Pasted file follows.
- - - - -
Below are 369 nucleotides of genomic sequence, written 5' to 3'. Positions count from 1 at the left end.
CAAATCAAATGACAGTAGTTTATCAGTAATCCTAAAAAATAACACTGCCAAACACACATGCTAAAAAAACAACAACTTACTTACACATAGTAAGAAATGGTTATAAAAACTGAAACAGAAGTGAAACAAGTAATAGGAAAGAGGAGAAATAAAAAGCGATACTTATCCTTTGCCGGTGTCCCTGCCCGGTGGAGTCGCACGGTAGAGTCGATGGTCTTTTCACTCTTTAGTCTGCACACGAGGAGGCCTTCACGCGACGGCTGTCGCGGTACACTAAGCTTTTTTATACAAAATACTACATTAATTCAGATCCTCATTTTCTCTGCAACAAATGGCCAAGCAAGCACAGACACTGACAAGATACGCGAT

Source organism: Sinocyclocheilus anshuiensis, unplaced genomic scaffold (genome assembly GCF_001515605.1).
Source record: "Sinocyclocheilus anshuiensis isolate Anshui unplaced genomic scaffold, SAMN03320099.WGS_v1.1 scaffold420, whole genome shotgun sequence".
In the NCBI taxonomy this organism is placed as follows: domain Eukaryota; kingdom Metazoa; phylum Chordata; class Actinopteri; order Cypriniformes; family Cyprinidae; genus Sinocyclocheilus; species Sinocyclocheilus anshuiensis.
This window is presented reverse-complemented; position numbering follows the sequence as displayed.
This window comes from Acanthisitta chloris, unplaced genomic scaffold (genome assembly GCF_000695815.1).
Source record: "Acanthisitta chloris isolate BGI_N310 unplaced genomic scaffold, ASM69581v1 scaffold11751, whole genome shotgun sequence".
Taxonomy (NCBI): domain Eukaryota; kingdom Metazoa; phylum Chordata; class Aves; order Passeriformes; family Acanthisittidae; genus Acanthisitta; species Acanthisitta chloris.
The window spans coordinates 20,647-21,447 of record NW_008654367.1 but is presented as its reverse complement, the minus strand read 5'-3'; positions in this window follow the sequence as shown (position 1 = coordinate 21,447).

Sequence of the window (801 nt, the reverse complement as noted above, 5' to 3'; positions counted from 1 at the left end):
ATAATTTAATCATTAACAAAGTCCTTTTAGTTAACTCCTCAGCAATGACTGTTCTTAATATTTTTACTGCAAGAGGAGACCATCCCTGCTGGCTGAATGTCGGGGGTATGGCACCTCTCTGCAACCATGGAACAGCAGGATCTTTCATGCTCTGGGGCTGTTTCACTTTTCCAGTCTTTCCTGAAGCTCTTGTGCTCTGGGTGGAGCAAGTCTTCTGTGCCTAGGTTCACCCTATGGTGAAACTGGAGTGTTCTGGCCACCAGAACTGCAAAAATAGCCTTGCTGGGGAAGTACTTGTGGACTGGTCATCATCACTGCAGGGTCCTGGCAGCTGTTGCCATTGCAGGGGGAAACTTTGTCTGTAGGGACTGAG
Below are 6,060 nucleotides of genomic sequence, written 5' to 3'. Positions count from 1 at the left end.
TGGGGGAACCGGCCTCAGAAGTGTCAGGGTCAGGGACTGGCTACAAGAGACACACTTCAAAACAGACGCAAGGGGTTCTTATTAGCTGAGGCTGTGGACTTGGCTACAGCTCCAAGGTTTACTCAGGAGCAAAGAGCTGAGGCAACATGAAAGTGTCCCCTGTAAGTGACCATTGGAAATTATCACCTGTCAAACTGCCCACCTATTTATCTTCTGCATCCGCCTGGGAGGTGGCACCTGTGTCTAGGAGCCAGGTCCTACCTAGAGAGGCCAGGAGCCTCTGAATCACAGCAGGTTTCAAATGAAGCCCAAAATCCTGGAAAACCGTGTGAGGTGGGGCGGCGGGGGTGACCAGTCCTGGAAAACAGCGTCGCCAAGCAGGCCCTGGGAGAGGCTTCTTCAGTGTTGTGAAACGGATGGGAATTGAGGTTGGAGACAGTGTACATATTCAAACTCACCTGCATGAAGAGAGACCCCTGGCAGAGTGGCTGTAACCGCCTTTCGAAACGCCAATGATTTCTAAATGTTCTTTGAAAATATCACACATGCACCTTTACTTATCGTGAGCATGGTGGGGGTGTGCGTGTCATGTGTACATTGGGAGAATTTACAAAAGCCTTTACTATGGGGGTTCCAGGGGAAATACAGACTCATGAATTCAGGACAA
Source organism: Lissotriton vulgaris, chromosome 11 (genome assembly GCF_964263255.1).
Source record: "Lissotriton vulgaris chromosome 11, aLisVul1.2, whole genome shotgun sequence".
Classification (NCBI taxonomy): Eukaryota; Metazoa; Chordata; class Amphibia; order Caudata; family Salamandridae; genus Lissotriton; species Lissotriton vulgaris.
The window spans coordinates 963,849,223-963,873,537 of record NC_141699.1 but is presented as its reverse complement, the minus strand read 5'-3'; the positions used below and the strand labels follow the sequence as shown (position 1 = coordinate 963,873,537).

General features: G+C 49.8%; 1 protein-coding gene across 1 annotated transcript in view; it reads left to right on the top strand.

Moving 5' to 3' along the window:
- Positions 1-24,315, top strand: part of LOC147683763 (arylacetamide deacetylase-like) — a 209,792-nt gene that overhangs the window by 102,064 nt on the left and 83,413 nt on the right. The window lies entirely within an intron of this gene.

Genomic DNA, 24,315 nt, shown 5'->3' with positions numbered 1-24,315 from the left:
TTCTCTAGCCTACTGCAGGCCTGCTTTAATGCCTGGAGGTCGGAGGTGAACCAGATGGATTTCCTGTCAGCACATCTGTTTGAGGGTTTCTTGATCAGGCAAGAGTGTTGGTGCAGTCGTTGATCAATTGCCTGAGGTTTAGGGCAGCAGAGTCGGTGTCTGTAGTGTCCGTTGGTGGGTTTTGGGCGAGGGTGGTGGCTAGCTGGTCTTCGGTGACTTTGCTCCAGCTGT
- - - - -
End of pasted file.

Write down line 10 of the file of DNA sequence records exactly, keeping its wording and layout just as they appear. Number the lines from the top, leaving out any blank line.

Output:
The window spans coordinates 20,647-21,447 of record NW_008654367.1 but is presented as its reverse complement, the minus strand read 5'-3'; positions in this window follow the sequence as shown (position 1 = coordinate 21,447).